The constellations Perseus, Andromeda, Cassiopeia, detail from <i>Planisphere celeste septentrional</i>, Philippe de La Hire, 1705 (Linda Hall Library)

The constellations Perseus, Andromeda, Cassiopeia, detail from Planisphere celeste septentrional, Philippe de La Hire, 1705 (Linda Hall Library)

Philippe de La Hire

MARCH 18, 2019

Scientist of the Day - Philippe de La Hire

Philippe de La Hire, a French astronomer and mathematician, was born Mar. 18, 1640.  In 1705, La Hire published two large celestial planispheres, or circular maps of the stars and constellations. The circumstances behind these maps are quite obscure. We don’t know how La Hire compiled the data for the charts, and whether he had a role in designing the constellation figures. He could well have drawn them himself, since he was the son of a prominent artist, and trained as an artist as a young man. But the legend on the charts says they were “mis au jour,” or “brought into the light,” by Nicolas de Fer, as if they had been lying in some dark cupboard awaiting discovery. De Fer was a prominent engraver and cartographer, so he may have had a role in designing the charts; we just don’t know.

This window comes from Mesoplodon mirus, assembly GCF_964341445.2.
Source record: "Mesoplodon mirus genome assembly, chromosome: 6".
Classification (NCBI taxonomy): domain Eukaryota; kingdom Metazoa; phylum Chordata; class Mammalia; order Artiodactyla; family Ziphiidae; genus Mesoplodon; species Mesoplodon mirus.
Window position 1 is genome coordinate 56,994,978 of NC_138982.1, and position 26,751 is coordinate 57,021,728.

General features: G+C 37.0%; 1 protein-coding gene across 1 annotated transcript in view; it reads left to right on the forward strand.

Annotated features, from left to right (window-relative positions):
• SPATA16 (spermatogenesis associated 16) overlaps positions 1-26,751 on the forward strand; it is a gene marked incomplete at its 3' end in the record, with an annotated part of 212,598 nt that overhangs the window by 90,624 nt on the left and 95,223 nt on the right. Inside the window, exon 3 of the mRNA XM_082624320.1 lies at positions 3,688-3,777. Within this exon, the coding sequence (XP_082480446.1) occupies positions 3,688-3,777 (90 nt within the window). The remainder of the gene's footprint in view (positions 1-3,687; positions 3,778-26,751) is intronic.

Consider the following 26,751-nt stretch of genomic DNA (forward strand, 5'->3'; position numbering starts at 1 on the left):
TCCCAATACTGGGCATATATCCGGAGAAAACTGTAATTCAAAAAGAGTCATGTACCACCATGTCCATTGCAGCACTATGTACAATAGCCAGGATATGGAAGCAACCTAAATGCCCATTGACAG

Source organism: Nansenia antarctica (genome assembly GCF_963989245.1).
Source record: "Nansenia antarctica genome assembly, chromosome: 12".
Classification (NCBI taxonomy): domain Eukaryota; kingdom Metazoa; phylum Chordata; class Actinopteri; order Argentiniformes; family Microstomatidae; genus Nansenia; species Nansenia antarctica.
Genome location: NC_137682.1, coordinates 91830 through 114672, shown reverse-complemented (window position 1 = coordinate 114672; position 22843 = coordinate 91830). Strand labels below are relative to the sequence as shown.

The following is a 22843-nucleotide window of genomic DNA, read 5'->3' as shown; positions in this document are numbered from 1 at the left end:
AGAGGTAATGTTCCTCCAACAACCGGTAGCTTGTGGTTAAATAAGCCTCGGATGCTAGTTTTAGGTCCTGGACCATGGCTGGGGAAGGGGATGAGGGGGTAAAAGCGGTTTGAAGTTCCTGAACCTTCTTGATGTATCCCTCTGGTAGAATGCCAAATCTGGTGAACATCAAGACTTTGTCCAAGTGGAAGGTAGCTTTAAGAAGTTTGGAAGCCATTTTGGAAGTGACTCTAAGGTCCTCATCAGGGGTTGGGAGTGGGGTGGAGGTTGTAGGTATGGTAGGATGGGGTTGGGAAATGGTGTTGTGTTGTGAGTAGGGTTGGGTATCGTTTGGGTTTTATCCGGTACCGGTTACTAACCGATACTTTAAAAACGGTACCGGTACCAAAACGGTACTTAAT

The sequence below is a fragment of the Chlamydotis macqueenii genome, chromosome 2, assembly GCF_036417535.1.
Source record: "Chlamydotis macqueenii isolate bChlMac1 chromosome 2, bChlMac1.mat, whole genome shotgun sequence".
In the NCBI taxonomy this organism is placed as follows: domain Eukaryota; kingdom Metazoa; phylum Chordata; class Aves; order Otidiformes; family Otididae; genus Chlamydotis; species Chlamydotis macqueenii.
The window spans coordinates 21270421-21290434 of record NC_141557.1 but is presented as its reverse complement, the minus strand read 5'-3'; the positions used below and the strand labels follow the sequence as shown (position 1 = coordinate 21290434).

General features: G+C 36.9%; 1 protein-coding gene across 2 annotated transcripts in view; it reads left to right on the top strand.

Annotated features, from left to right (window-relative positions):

Whatever the story behind these celestial maps, they are gorgeous.  We display here the complete northern planisphere (second image) and southern planisphere (fourth image), as well as two details of the northern map (first and third images) and one detail of the southern map (fifth image).

Each map was carefully drawn, engraved, printed, and then hand-colored.  The color, which is original and contemporary with the engravings, is still rich and vibrant.

If you come visit our History of Science Center, perhaps to view the original La Hire celestial maps, you will pass through a breezeway between the stairway from the exhibition halls and the rare book room. If you look to your right as you enter the breezeway, you will see an 8-foot-tall reproduction of La Hire's southern map on the curving wall beside you (sixth image).  It retains its beauty admirably, even after being enlarged to 30 times its original size.

Dr. William B. Ashworth, Jr., Consultant for the History of Science, Linda Hall Library and Associate Professor, Department of History, University of Missouri-Kansas City. Comments or corrections are welcome; please direct to